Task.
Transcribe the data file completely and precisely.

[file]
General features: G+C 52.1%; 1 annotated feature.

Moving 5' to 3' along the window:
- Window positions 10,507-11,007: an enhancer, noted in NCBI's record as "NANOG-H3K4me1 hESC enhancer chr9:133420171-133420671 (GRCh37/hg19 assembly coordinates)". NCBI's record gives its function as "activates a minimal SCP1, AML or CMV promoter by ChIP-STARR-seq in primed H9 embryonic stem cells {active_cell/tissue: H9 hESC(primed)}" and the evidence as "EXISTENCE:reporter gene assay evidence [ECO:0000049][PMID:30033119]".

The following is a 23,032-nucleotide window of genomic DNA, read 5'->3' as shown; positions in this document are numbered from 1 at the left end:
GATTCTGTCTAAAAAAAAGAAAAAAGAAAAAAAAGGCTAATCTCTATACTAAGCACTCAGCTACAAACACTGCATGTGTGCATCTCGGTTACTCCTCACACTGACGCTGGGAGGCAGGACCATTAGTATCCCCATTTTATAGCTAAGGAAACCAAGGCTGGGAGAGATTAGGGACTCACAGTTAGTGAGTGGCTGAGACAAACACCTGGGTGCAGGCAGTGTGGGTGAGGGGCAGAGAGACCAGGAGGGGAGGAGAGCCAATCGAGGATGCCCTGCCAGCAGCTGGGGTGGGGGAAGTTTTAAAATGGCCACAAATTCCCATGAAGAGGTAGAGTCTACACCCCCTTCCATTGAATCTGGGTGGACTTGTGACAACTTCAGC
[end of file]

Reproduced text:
General features: G+C 52.1%; 1 annotated feature.

Moving 5' to 3' along the window:
- Window positions 10,507-11,007: an enhancer, noted in NCBI's record as "NANOG-H3K4me1 hESC enhancer chr9:133420171-133420671 (GRCh37/hg19 assembly coordinates)". NCBI's record gives its function as "activates a minimal SCP1, AML or CMV promoter by ChIP-STARR-seq in primed H9 embryonic stem cells {active_cell/tissue: H9 hESC(primed)}" and the evidence as "EXISTENCE:reporter gene assay evidence [ECO:0000049][PMID:30033119]".

The following is a 23,032-nucleotide window of genomic DNA, read 5'->3' as shown; positions in this document are numbered from 1 at the left end:
GATTCTGTCTAAAAAAAAGAAAAAAGAAAAAAAAGGCTAATCTCTATACTAAGCACTCAGCTACAAACACTGCATGTGTGCATCTCGGTTACTCCTCACACTGACGCTGGGAGGCAGGACCATTAGTATCCCCATTTTATAGCTAAGGAAACCAAGGCTGGGAGAGATTAGGGACTCACAGTTAGTGAGTGGCTGAGACAAACACCTGGGTGCAGGCAGTGTGGGTGAGGGGCAGAGAGACCAGGAGGGGAGGAGAGCCAATCGAGGATGCCCTGCCAGCAGCTGGGGTGGGGGAAGTTTTAAAATGGCCACAAATTCCCATGAAGAGGTAGAGTCTACACCCCCTTCCATTGAATCTGGGTGGACTTGTGACAACTTCAGC